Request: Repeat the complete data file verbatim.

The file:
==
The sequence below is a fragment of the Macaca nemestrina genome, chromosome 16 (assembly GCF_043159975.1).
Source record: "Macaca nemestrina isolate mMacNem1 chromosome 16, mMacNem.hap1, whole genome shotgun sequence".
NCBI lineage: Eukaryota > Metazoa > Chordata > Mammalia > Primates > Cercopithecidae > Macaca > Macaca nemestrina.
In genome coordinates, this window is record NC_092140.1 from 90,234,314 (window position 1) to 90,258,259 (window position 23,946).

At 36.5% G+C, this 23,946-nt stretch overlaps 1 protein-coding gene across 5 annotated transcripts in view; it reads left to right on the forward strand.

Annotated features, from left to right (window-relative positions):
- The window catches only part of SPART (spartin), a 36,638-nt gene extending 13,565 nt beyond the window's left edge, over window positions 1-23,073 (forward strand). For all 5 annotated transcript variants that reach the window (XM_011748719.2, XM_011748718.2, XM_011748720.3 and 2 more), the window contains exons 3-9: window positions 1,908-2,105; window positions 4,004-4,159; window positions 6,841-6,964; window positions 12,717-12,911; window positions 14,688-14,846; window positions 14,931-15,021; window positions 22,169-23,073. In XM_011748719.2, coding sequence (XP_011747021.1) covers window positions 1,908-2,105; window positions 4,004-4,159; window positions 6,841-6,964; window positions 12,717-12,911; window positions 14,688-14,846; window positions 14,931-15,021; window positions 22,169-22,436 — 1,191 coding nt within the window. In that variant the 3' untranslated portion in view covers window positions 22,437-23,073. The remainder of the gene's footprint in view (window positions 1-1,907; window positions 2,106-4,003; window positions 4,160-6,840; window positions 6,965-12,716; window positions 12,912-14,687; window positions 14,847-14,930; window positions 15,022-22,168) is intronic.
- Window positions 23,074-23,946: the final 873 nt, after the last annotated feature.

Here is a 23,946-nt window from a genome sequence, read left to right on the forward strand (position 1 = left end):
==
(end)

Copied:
The sequence below is a fragment of the Macaca nemestrina genome, chromosome 16 (assembly GCF_043159975.1).
Source record: "Macaca nemestrina isolate mMacNem1 chromosome 16, mMacNem.hap1, whole genome shotgun sequence".
NCBI lineage: Eukaryota > Metazoa > Chordata > Mammalia > Primates > Cercopithecidae > Macaca > Macaca nemestrina.
In genome coordinates, this window is record NC_092140.1 from 90,234,314 (window position 1) to 90,258,259 (window position 23,946).

At 36.5% G+C, this 23,946-nt stretch overlaps 1 protein-coding gene across 5 annotated transcripts in view; it reads left to right on the forward strand.

Annotated features, from left to right (window-relative positions):
- The window catches only part of SPART (spartin), a 36,638-nt gene extending 13,565 nt beyond the window's left edge, over window positions 1-23,073 (forward strand). For all 5 annotated transcript variants that reach the window (XM_011748719.2, XM_011748718.2, XM_011748720.3 and 2 more), the window contains exons 3-9: window positions 1,908-2,105; window positions 4,004-4,159; window positions 6,841-6,964; window positions 12,717-12,911; window positions 14,688-14,846; window positions 14,931-15,021; window positions 22,169-23,073. In XM_011748719.2, coding sequence (XP_011747021.1) covers window positions 1,908-2,105; window positions 4,004-4,159; window positions 6,841-6,964; window positions 12,717-12,911; window positions 14,688-14,846; window positions 14,931-15,021; window positions 22,169-22,436 — 1,191 coding nt within the window. In that variant the 3' untranslated portion in view covers window positions 22,437-23,073. The remainder of the gene's footprint in view (window positions 1-1,907; window positions 2,106-4,003; window positions 4,160-6,840; window positions 6,965-12,716; window positions 12,912-14,687; window positions 14,847-14,930; window positions 15,022-22,168) is intronic.
- Window positions 23,074-23,946: the final 873 nt, after the last annotated feature.

Here is a 23,946-nt window from a genome sequence, read left to right on the forward strand (position 1 = left end):